A variety of global issues like HIV/AIDS, illiteracy, and poverty are often seen as "women's issues" since women are disproportionately affected.[23] In many countries, women and girls face problems such as lack of access to education, which limit their opportunities to succeed, and further limits their ability to contribute economically to their society.[24] Women are underrepresented in political activities and decision making processes throughout most of the world.[25] As of 2007, around 20 percent of women were below the $1.25/day international poverty line and 40 percent below the $2/day mark. More than one-quarter of females under the age of 25 were below the $1.25/day international poverty line and about half on less than $2/day.[26]

Women's participation in work has been increasing globally, but women are still faced with wage discrepancies and differences compared to what men earn.[27] This is true globally even in the agricultural and rural sector in developed as well as developing countries.[28] Structural impediments to women's ability to pursue and advance in their chosen professions often result in a phenomenon known as the glass ceiling,[29] which refers to unseen - and often unacknowledged barriers that prevent minorities and women from rising to the upper rungs of the corporate ladder, regardless of their qualifications or achievements. This effect can be seen in the corporate and bureaucratic environments of many countries, lowering the chances of women to excel. It prevents women from succeeding and making the maximum use of their potential, which is at a cost for women as well as the society's development.[30] Ensuring that women's rights are protected and endorsed can promote a sense of belonging that motivates women to contribute to their society. Once able to work, women should be titled to the same job security and safe working environments as men.[31] Until such safeguards are in place, women and girls will continue to experience not only barriers to work and opportunities to earn, but will continue to be the primary victims of discrimination, oppression, and gender-based violence.[32]

Women and persons whose gender identity does not conform to patriarchal beliefs about sex (only male and female) continue to face violence on global domestic, interpersonal, institutional and administrative scales. While first-wave Liberal Feminist initiatives raised awareness about the lack of fundamental rights and freedoms that women have access to, second-wave feminism (see also Radical Feminism) highlighted the structural forces that underlie gender-based violence. Masculinities are generally constructed so as to subordinate femininities and other expressions of gender that are not heterosexual, assertive and dominant.[33] Gender sociologist and author, Raewyn Connell, discusses in her 2009 book, Gender, how masculinity is dangerous, heterosexual, violent and authoritative. These structures of masculinity ultimately contribute to the vast amounts of gendered violence, marginalization and suppression that women, queer, transgender, gender variant and gender non-conforming persons face. Some scholars suggest that women's underrepresentation in political systems speaks the idea that "formal citizenship does not always imply full social membership".[34] Men, male bodies and expressions of masculinity are linked to ideas about work and citizenship. Others point out that patriarchal states tend top scale and claw back their social policies relative to the disadvantage of women.[35] This process ensures that women encounter resistance into meaningful positions of power in institutions, administrations, and political systems and communities.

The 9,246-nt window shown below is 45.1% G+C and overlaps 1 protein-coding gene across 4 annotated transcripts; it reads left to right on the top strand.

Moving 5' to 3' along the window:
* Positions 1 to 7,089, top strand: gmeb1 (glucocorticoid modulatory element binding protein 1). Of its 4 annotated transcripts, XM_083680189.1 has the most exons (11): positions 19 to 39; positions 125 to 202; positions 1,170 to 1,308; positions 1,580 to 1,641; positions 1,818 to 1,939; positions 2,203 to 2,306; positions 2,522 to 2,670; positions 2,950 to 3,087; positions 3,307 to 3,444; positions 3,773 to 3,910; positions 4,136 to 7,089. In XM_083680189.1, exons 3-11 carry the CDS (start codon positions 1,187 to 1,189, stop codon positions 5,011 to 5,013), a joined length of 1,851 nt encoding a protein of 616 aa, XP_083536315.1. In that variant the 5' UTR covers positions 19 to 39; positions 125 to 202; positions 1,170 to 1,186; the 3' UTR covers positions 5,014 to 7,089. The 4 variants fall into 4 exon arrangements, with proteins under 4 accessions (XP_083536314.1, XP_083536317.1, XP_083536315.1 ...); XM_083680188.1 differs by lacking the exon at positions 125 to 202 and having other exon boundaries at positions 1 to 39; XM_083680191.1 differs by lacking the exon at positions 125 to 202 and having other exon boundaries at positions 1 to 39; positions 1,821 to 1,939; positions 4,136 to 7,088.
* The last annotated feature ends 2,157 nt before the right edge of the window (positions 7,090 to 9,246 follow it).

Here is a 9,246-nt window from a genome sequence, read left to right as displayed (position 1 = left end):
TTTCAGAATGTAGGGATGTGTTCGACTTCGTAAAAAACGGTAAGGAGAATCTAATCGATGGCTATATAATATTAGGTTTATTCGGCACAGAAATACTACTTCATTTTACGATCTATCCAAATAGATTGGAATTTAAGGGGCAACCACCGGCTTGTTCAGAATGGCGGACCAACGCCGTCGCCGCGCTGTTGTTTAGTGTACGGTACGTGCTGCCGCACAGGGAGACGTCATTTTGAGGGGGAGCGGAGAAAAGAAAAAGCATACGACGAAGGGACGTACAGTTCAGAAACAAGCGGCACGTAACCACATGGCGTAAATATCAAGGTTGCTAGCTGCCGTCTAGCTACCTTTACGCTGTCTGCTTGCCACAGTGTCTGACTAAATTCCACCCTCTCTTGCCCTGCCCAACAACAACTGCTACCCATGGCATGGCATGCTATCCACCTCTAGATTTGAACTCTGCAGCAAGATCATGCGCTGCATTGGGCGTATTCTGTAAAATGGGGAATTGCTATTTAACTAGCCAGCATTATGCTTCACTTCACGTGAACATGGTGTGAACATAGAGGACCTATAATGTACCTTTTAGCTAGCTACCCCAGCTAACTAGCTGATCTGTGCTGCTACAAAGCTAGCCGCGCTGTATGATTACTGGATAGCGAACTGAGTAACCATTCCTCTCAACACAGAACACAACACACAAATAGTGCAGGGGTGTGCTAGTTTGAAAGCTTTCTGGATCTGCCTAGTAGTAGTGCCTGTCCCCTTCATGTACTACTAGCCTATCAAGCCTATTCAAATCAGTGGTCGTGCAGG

Racial and ethnic inequality

Racial or ethnic inequality is the result of hierarchical social distinctions between racial and ethnic categories within a society and often established based on characteristics such as skin color and other physical characteristics or an individual's place of origin or culture. Even though race has no biological connection, it has become a socially constructed category capable of restricting or enabling social status.[36] Unequal treatment and opportunities between such categories is usually the result of some categories being considered superior to others. This inequality can manifest through discriminatory hiring and pay practices. In some cases, employers have been shown to prefer hiring potential employees based on the perceived ethnicity of a candidate's given name - even if all they have to go by in their decision are resumes featuring identical qualifications.[37] These sorts of discriminatory practices stem from prejudice and stereotyping, which occurs when people form assumptions about the tendencies and characteristics of certain social categories, often rooted in assumptions about biology, cognitive capabilities, or even inherent moral failings.[38] These negative attributions are then disseminated through a society through a number of different mediums, including television, newspapers and the internet, all of which play a role in promoting preconceived notions of race that disadvantage and marginalize groups of people. This along with xenophobia and other forms of discrimination continue to occur in societies with the rise of globalization.[39]